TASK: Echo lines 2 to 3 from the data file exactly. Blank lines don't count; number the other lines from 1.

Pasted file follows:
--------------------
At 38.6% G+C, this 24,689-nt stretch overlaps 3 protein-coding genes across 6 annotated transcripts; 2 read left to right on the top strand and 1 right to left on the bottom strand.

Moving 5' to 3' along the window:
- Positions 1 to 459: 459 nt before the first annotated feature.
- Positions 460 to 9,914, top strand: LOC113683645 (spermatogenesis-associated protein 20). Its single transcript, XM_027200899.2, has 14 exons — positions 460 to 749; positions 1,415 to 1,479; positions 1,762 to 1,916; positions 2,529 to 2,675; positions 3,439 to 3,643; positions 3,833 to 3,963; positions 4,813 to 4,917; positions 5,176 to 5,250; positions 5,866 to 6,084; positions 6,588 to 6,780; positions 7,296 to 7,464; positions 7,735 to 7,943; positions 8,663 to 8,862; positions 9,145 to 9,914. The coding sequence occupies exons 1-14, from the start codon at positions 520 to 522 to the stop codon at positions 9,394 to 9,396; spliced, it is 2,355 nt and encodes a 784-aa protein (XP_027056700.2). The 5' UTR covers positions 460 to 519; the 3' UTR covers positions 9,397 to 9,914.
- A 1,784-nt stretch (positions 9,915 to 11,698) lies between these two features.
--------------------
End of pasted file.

Moving 5' to 3' along the window:
- Positions 1 to 459: 459 nt before the first annotated feature.